The final snipe count for this winter put up 13 snipe, all common. Seven in Big Meadow, two in the Hay Meadow and one lurking in Upper Sowerholme. Plus three in Flora Field, where there have been quite a few sightings recently. The muck spread on the arable is proving an attractive complement to the usual the marsh habitat? Overall, it remains a very poor season in terms of snipe numbers for the reserve, with the total counted just 150, less than half last year’s tally.
School Pond is still popular with the teal – 11 noted. A heron was spotted, as was a hare in Lower Sowerholme.
Finally a cold spell of weather, although the temperature for the count itself was relatively mild. Today’s tally was the best so far this season, but we’re still not seeing the ‘usual’ numbers of snipe. There were 48 counted in total (one a jack). The split between fields was 6 in the Hay Meadow, 5 in Upper Sowerholme, 7 in School Pond and 30 in Big Meadow.
Also in Upper Sowerholme was a hen pheasant and 9 teal swimming on the pond (probably part of the group of 14 noted earlier in the morning in West Field). There was a very active brown hare, dashing around in Big Meadow and then back and forth along the skyline in the LGGS Field.
The flush count this morning revealed a measly total of 22 snipe, 3 of which were jacks. Three birds in the Hay Meadow, the rest in Big Meadow. The running total for this winter stands at just 58, the lowest it has been since we started the winter counts in 2013/14. But it is still mild and also today very wet in the marshes, so the snipe may well be on alternative feeding sites.
Better news was a sighting of two brown hares (separately) in West Field. A small roe deer moved off into Upper Sowerholme, and quite a large frog was disturbed in the Hay Meadow up towards Lucy’s Pool.
A lovely sunny morning for the final flush count of the winter. The highlight was the four jack snipe found in Big Meadow, unexpected this late in the season. They were demonstrating typical jack behaviour: taking off when almost stood on, making no sound, no noise of wings and landing back into the marsh a short way on. Even if their smaller size and shorter bill can’t be seen this is enough to distinguish them from common snipe. Including these jacks, the total number of snipe flushed was 17: 12 in Big Meadow, 2 in Hay Meadow and 3 in Upper Sowerholme. About par for this time of year.
Total snipe sightings for the 2017/18 season were 351. After an excellent start, this final result is slightly lower than the last three years. Notably numbers in School Pond have been disappointing: 54 this winter, against 100+ in previous years. But compensated to an extent by a rise in Big Meadow, the 238 counted this winter being only slightly below the 2014/15 peak.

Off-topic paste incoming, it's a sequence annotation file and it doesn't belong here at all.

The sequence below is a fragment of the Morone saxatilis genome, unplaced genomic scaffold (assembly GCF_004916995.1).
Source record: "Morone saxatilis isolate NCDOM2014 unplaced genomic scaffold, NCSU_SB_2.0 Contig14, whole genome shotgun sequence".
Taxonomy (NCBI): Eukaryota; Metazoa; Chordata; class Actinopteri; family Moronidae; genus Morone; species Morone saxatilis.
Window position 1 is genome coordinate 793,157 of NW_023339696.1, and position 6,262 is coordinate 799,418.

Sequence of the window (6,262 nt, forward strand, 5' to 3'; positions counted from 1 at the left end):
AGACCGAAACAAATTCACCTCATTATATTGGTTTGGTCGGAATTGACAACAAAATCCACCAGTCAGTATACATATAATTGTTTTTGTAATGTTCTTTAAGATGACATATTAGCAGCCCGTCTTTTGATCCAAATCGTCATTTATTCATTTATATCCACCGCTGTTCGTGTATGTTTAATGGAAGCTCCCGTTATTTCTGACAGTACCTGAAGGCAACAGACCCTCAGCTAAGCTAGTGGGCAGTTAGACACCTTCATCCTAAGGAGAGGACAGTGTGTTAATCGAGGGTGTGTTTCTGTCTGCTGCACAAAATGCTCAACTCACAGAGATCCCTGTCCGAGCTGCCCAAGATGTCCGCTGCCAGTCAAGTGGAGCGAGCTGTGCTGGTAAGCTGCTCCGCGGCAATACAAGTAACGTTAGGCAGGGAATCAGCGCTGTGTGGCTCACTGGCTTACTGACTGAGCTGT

Other sightings as we walked around were: a kestrel flying over the Hay Meadow; a late redwing in Carr House Meadow; in Upper Sowerholme frogspawn in the Channel, 2 teal, a male pheasant; in School Pond 5 teal joined by the 2 from Upper Sowhrholme, a moorhen and two mallards; in Big Meadow another two mallards, a brown hare, and a female sparrow hawk overflying. Heard were a chiffchaff by Lucy Brook and a greater spotted woodpecker.
The marshes were slightly less wet for this month’s flush count, and the temperature feeling pleasantly mild after the last few days of cold and wind. But not many snipe in evidence. 7 in the Hay Meadow, 5 in School Pond, 17 in Big Meadow (4 of them jack) and 6 in Upper Sowerholme. Total of 35 was actually comparable to last year, but well short of March 2016’s record tally.
But if we weren’t calling ‘snipe’, there was a lot of other wildlife to grab our interest:
heron (presumably the same one) seen earlier in Flora Field (along with a mistle thrush) then spotted flying above Upper Sowerholme. taking off from the Big Meadow marsh and seen again landing in Cromwell’s Pond (Hay Meadow)
two hen pheasants in Upper Sowerholme
a woodcock in the Lucy Brook willows in the Hay Meadow
a reed bunting on the old alder tree in Big Meadow
a meadow pipit in the Big Meadow marsh
a skylark around School Pond
12 teal, mostly lurking in the rushes rather than on the water of School Pond
and a real highlight – a brown hare disturbed in the west side of Big Meadow, which proceeded to make a high speed circuit of the field.
Whilst marking out the beetle banks ready for the ploughman yesterday I put up a snipe from the marshy area alongside Aldcliffe Road and then disturbed a brown hare which ran off across the Flora Field.
On my way home a song thrush was serenading the Orchard from the trees by the Towneley Close entrance.